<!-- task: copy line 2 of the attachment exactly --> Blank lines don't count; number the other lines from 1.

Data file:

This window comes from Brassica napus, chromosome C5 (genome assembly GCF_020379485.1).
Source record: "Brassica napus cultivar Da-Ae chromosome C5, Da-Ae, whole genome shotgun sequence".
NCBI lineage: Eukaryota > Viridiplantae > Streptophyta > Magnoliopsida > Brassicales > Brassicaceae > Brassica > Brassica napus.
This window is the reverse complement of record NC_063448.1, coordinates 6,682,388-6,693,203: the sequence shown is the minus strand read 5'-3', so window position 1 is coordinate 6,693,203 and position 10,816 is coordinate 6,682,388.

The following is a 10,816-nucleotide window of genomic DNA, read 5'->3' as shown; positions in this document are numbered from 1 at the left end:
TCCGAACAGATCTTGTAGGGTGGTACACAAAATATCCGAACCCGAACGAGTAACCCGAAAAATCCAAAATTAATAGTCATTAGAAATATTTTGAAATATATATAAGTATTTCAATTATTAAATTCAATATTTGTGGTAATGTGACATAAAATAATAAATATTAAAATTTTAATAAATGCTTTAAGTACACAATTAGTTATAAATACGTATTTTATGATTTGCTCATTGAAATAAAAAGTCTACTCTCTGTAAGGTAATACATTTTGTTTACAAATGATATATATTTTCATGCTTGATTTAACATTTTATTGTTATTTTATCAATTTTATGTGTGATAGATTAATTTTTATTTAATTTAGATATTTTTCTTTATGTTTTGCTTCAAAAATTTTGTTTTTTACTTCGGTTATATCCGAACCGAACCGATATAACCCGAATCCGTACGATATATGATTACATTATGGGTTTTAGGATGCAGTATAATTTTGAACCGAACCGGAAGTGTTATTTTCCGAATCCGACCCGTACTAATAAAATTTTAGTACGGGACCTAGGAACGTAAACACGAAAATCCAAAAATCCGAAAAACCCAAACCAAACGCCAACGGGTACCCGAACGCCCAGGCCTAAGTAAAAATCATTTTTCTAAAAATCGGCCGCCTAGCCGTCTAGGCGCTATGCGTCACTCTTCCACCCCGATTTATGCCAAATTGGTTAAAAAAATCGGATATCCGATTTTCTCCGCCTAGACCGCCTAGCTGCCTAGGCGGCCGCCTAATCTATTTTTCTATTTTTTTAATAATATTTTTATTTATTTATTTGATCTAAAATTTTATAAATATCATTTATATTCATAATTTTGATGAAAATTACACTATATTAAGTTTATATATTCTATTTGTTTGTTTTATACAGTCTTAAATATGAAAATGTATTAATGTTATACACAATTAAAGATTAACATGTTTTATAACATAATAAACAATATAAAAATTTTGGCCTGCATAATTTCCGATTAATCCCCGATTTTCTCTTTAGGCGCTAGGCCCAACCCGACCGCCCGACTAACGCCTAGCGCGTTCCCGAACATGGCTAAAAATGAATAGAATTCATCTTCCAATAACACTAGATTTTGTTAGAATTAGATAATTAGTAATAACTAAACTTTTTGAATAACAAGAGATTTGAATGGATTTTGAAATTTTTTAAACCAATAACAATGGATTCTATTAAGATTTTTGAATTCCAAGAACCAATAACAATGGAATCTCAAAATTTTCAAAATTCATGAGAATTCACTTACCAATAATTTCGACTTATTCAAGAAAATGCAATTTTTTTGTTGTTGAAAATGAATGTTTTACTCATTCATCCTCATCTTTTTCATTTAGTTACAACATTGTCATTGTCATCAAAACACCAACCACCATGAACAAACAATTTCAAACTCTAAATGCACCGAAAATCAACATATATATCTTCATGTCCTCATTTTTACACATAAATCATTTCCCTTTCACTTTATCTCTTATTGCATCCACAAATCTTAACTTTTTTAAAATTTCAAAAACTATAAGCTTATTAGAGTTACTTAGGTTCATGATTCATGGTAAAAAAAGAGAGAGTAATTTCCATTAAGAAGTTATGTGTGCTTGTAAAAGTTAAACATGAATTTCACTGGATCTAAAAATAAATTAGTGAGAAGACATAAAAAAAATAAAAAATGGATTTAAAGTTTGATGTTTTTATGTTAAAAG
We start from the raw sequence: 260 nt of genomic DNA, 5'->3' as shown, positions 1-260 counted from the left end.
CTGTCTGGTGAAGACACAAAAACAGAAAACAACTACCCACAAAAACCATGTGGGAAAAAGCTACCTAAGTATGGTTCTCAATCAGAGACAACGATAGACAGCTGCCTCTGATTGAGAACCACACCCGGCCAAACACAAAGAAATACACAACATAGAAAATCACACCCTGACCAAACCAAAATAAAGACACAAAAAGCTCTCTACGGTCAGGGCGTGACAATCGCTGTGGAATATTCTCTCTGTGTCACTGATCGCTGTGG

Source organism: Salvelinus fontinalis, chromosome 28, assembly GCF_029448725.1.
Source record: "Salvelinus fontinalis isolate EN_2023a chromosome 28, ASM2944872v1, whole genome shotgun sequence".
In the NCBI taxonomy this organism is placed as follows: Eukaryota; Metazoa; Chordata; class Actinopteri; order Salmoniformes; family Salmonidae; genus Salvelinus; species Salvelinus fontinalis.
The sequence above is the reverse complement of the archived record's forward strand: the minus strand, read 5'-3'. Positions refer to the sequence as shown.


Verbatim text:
Source record: "Brassica napus cultivar Da-Ae chromosome C5, Da-Ae, whole genome shotgun sequence".